While known primarily for its FBO network, Landmark Aviation has made great strides in its aircraft management division over the past few months. In the wake of three strategic company acquisitions, the Carlyle Group subsidiary’s managed aircraft fleet has grown 50 percent, to a total of 83 jets and turboprops nationwide, rendering it the country’s second-largest business aircraft management operator behind Executive Jet Management, according to industry data provider Argus. Approximately 50 of Landmark’s managed aircraft are also available for charter. Among the company’s most recent FBO purchases are Galvin Flying Services at Boeing in Seattle and Midlantic Jet Aviation at New Jersey’s Atlantic City International Airport, each of which came with its own air operator certificate and its own fleet of managed aircraft.
“The thing that differentiates Landmark from the rest of the [companies] buying FBOs today is that we’ve got three unique business units, bolt-on businesses to our FBOs: our MRO business and then our aircraft management and charter businesses,” said Ben Murray, president of the company’s aircraft charter and management group. “We are looking at these acquisitions to expand all three business units.” The Galvin purchase added seven aircraft (from a King Air B200 to a Falcon 2000EX), and Landmark has since added another three aircraft to its operation there. At Atlantic City, its managed fleet was augmented by a pair of King Airs, a Falcon 900EX and 50EX, and a Learjet 55 and 35.
The company also added Sterling Aviation, a charter management provider based at Milwaukee General Mitchell International Airport, and its 11 business jets (a Challenger 604 and 601-3A, one super-midsize and four light Citations, a trio of midsize Hawkers and a Learjet). Sterling is located approximately half an hour from Landmark’s Chicago headquarters, and its newly added staff will not only continue to manage its own fleet but help with the rest of Landmark’s fleet as well. “They had a combination of really good people, great talent, and we felt the airplane mix they had at Sterling really added some value to us as we were expanding our charter business in the Midwest,” noted Murray.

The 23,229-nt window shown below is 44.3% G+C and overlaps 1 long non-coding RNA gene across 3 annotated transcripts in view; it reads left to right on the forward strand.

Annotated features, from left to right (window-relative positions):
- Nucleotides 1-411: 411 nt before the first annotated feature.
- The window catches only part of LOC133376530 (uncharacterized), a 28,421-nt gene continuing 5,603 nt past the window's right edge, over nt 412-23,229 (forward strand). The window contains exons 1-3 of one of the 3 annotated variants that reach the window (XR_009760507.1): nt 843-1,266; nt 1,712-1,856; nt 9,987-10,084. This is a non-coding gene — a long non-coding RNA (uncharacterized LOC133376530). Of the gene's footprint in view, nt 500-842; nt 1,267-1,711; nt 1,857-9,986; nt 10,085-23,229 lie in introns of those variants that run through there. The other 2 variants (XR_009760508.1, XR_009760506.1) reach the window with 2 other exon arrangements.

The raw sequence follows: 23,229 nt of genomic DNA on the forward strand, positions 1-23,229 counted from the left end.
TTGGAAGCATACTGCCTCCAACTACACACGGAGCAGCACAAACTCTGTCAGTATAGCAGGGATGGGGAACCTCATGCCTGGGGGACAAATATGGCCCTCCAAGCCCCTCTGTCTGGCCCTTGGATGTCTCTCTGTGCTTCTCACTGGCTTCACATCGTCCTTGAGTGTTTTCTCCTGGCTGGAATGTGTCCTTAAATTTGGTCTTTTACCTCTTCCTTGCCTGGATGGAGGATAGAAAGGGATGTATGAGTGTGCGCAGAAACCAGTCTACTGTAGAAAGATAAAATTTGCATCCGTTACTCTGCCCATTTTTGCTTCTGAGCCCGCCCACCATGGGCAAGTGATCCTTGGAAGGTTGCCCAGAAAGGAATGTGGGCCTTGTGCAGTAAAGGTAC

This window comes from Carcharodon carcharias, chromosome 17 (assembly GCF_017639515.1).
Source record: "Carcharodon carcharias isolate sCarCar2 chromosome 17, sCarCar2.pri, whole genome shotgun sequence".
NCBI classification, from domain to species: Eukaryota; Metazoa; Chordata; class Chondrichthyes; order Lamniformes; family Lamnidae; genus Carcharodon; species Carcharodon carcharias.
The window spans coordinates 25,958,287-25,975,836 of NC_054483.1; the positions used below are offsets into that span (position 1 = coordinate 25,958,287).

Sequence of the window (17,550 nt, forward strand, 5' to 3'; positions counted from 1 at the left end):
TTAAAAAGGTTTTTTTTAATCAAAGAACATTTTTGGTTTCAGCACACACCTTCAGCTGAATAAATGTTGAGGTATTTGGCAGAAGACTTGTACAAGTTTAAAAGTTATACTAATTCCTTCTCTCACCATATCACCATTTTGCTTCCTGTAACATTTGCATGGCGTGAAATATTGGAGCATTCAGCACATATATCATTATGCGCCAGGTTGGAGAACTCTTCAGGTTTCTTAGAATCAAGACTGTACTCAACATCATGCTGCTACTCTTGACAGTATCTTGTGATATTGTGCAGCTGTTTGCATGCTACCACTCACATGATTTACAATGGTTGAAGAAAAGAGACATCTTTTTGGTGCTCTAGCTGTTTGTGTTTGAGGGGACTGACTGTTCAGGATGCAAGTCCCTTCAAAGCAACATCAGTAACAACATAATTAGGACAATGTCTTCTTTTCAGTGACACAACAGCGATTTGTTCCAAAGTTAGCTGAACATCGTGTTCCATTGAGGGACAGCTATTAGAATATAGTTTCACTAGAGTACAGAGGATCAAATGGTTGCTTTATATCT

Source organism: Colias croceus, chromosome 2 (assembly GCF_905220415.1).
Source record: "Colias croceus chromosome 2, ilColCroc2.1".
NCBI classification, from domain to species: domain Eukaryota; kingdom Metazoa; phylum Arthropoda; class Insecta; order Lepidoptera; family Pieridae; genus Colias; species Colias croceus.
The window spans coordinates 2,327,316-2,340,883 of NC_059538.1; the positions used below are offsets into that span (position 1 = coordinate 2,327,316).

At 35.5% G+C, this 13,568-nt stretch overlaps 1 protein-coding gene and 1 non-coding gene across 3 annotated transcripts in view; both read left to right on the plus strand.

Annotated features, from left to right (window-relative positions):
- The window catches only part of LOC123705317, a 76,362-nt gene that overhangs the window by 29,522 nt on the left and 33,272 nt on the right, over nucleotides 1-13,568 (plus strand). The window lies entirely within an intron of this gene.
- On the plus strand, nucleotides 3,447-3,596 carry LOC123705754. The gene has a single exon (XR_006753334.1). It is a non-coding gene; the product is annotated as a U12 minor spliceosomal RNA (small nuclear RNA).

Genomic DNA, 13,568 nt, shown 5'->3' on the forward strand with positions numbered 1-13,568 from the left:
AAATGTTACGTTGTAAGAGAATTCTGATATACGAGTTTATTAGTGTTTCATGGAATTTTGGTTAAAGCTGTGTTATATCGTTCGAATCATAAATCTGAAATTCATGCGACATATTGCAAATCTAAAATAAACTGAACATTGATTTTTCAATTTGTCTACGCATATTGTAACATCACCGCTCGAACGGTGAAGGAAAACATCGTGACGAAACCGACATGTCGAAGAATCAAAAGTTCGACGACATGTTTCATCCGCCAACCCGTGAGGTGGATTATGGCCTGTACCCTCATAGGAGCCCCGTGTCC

Operating Certificates Unchanged
The result was the addition of 27 new aircraft to the company’s fleet in less than a month. “We knew we were going to grow, so when we were a 50-airplane operation we made a significant investment in our technology and continuous innovation in making sure we had the right flight operating systems,” Murray told AIN. Before each acquisition, Landmark met with the appropriate FAA regional flight standards district office (FSDO) to explain its strategy for individual companies and their aircraft. “We see real value in keeping those certificates intact and operating in the way they were before the acquisition,” said Murray, adding that the company has six different air operator certificates, each of which remains a separate entity in the eyes of the FAA. “We’ve kept all the operating businesses running as they had in the past, and we’ve consolidated HR, IT, legal, finance and then our sales and operation while keeping the operating companies in their respective regions with their respective FSDOs,” he explained.
As part of its due diligence, Landmark consulted each of the aircraft owners at each location so the company had “their buy-in on our strategy before any of these acquisitions even started,” said Murray, who noted that the aircraft involved did not miss a beat in their day-to-day operations.
In addition to the management services, the company offers fleet insurance and volume discounts on crew training and trip planning, which can have an effect on 75 percent of an owner’s operating costs. “Because of the relevance of our FBO network, we can help them with fuel and airframe maintenance, engine maintenance, crew expenses, hangar and obviously management fees,” he said. “We affect that directly, with no middleman.”